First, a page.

However, any business that makes a profit by linking its product or brand to supporting those in need, should expect that it will be questioned by the same medium it used to build its business. I agree that helping employ locals would be a better service than giving away product; however, at least their doing something. They cared. More than I can say about most of those criticizing Toms.

  16. tinyspark_org says:

    samfiorella You raise great questions, Sam. And yes, extreme poverty is one that is complex and multifaceted and finding a solution to it is certainly too much to put on the back of one company. Critics of the TOMS Shoes model say, among many other things, that free shoes are not ADDRESSING the root causes of poverty; I don’t think anyone has asked the company to SOLVE poverty. It’s an important distinction to make. 
    Over the years, founder Blake Mycoskie has tweaked the mission of his company. He used to proclaim that there were millions and millions of children around the globe who don’t have shoes. But many began to question that assertion, including the blogger Saundra  Schimmelpfennig in this video about the need (or lack of need) for imported shoes around the world: http://bit.ly/ehTYdO. Mycoskie also used to say TOMS shoes went to children “who didn’t have any”. Now he says they go to children “in need” presumably acknowledging that many children who receive TOMS already have shoes. 
    Raising the question about the need for free shoes, imported from other nations, and distributed freely in impoverished communities, is at the crux of what you’re asking here. Through its marketing, TOMS has led consumers to believe that there is a need for free shoes around the world and that the Buy-One-Give-One model is an effective way to address that perceived need. I think it’s fair, and important to ask, whether there is a need for free, imported, canvas shoes around the globe. I would also say that much of the critiques of TOMS has been done thoughtfully and are based on evidence from the field. And as I’ve said in other comments, TOMS recent announcement about its new factory in Haiti is evidence that these critiques are not unfair; they are in fact vital if we are to continue to try to “do good” with our consumer dollars.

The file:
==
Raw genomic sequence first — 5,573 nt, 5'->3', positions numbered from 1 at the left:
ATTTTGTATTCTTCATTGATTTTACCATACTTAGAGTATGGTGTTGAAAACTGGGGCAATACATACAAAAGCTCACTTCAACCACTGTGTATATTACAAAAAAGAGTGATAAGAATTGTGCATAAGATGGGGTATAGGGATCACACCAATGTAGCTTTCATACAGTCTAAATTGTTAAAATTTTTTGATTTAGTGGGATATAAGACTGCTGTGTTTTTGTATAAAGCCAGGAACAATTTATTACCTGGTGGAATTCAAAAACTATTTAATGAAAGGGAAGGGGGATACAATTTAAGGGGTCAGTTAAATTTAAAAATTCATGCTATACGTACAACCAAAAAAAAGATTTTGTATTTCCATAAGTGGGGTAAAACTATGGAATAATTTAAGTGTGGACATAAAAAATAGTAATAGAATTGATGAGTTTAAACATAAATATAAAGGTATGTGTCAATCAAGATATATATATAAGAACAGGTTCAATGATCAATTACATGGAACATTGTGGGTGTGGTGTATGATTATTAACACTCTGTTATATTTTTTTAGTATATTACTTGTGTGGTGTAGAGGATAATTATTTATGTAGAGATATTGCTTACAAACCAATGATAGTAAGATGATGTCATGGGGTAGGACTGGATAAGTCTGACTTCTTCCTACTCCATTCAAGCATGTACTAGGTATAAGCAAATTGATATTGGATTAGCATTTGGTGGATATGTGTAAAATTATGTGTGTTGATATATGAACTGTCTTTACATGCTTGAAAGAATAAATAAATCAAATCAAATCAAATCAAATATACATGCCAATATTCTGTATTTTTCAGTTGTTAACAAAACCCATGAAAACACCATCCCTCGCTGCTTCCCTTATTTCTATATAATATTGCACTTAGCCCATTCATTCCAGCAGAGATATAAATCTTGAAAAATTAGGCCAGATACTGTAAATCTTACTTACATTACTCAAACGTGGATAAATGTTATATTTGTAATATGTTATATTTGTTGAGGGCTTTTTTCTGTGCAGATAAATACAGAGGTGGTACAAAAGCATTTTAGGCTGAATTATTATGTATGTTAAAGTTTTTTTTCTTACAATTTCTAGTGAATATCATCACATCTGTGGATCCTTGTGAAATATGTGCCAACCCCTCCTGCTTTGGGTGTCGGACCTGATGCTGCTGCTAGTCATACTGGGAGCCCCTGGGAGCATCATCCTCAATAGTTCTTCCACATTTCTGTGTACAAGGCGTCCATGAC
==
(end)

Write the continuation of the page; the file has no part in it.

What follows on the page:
Finally, you are free to question the motives of TOMS’ critics. As for me, I do it because I care very much about the RECIPIENTS of our well-intentioned efforts to “do good”. If there are more effective ways to help them through business models and harnessing the power of consumers, I’m interesting in finding out how to move forward as responsibly and effectively as possible. I  bet the folks at TOMS Shoes would have the same goals.
    Respectfully,

    Amy

  17. AmyMccTobin says:

    dbvickery That entire post has me thinking a lot. samfiorella nailed it in his comment.

  18. dbvickery says:

    AmyMccTobin Saw that and pretty much agreed w/ samfiorella ‘s point

  19. krissierae says:

    curtismchale just had this convo Mon w/ coworkers, hadn’t seen the article yet, this video sparked it, hysterical http://t.co/7GMq5GmZpt

  20. curtismchale says:

    krissierae ha that’s great. love the hair

  21. AmyMccTobin says:

    samfiorella I think you are right… on all counts.However, I haven’t read any overly harsh criticism of Toms – I thought Amy Costello’s reporting was fair.

  22. […] week we  focused on Toms Shoes and the challenges it is facing as the impact of its One for One initiative is being called into […]

  23. […] from, and they can find it out and spread the word quickly.    This means that companies like Toms Shoes, can ride the wave of feel good word of mouth that social media facilitates, but they also must […]